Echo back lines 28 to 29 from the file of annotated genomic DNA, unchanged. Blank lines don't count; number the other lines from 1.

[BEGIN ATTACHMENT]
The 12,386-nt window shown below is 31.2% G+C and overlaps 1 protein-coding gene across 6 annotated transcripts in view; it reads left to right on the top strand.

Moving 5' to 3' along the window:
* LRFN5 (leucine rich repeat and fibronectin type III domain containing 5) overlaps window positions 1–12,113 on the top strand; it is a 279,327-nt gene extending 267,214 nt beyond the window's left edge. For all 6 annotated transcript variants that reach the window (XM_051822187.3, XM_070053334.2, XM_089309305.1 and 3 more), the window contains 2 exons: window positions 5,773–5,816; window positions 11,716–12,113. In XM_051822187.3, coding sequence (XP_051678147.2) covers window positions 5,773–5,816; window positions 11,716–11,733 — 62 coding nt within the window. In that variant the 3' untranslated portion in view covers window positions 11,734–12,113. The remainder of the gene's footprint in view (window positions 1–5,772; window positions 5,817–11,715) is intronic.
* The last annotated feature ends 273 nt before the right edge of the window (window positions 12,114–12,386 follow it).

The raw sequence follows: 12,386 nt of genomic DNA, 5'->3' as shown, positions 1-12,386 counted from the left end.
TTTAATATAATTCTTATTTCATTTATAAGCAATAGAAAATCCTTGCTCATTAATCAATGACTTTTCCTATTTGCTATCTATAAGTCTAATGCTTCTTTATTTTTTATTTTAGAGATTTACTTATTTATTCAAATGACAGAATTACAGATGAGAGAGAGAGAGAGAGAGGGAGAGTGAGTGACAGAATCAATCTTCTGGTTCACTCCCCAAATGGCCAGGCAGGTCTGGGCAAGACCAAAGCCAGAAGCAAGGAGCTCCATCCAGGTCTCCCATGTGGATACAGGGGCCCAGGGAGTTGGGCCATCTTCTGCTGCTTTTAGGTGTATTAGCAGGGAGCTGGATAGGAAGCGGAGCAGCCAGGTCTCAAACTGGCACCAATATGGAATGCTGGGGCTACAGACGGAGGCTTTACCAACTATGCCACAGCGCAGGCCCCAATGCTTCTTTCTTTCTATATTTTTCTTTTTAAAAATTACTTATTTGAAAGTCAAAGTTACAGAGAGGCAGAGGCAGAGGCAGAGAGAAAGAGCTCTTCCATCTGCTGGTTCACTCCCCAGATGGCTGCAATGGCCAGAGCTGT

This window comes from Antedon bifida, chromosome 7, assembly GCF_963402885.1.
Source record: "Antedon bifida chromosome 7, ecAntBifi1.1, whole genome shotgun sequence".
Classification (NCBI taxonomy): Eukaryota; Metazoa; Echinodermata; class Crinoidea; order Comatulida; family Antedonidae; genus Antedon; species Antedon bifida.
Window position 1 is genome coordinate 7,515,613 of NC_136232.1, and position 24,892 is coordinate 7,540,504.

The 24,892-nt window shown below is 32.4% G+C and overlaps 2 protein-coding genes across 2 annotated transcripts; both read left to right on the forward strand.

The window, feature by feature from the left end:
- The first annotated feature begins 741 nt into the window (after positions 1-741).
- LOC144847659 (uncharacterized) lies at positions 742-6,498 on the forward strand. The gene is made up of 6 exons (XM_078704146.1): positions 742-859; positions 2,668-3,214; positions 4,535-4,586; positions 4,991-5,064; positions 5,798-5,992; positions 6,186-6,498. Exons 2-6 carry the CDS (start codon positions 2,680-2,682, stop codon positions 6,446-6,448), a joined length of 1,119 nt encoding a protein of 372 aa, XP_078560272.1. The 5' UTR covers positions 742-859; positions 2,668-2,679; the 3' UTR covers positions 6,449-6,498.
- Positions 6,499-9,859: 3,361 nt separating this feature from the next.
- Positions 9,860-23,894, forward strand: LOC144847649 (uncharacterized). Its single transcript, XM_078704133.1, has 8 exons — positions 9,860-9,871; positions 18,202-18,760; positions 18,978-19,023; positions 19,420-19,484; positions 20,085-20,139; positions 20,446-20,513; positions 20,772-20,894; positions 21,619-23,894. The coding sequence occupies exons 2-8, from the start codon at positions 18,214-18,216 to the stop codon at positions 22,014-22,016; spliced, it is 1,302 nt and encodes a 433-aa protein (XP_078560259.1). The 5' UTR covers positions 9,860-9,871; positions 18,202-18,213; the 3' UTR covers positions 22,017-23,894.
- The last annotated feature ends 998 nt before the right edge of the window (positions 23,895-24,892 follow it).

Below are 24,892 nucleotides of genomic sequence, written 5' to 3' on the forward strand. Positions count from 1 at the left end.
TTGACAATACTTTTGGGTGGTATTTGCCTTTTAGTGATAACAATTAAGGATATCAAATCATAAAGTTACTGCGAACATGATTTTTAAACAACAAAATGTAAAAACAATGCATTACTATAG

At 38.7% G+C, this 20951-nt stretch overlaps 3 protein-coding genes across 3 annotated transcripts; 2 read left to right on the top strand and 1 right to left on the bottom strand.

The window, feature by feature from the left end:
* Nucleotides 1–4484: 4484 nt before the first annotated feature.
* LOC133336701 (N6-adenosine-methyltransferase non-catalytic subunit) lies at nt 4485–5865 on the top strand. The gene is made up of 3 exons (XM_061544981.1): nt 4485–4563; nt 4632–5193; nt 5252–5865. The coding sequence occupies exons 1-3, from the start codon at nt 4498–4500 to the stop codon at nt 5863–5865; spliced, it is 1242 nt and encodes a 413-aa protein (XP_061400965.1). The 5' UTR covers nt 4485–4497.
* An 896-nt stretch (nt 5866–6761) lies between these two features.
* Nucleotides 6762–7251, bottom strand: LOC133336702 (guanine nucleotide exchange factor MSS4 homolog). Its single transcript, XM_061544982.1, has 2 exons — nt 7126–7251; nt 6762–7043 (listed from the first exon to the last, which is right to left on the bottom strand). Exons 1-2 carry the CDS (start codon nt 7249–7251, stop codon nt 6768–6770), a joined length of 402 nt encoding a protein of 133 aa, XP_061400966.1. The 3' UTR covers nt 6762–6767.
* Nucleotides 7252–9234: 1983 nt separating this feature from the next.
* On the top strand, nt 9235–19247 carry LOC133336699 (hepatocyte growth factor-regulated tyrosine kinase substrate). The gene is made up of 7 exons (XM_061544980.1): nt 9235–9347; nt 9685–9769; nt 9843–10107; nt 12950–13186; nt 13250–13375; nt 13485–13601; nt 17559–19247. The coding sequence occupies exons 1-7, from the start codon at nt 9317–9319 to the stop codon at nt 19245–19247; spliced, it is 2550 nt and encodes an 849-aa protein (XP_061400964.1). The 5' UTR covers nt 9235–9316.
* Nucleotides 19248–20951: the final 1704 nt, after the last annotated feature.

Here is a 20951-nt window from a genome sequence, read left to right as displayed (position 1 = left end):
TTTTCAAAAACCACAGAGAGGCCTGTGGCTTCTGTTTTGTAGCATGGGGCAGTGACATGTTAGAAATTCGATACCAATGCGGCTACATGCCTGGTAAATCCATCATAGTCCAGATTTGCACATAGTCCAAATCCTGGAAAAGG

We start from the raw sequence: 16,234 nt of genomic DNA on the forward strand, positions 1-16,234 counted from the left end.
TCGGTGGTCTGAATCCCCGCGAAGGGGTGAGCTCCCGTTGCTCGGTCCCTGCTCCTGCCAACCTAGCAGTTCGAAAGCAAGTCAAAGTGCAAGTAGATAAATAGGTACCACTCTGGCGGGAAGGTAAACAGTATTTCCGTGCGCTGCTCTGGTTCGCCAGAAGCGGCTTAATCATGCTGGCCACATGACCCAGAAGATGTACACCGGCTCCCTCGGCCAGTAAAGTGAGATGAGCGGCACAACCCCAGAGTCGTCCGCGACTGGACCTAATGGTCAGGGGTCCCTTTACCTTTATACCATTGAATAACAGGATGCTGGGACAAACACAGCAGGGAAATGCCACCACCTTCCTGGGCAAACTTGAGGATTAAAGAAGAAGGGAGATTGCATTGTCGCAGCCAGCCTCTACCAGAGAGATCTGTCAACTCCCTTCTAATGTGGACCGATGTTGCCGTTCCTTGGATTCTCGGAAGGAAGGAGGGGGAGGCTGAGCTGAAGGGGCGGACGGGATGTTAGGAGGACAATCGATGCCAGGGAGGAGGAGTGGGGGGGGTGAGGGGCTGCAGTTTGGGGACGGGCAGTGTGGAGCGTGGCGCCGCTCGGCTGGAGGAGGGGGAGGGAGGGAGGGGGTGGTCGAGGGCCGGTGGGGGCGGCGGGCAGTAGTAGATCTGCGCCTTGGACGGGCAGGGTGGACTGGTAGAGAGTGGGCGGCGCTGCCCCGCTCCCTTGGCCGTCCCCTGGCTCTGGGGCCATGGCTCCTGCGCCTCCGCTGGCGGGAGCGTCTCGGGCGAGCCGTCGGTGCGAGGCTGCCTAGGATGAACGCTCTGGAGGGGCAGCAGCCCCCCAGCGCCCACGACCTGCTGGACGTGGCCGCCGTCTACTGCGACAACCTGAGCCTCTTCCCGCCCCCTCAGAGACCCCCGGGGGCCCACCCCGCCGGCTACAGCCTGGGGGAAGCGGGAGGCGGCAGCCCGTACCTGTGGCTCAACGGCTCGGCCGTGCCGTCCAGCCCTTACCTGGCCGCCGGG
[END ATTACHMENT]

* Nucleotides 19248–20951: the final 1704 nt, after the last annotated feature.

Here is a 20951-nt window from a genome sequence, read left to right as displayed (position 1 = left end):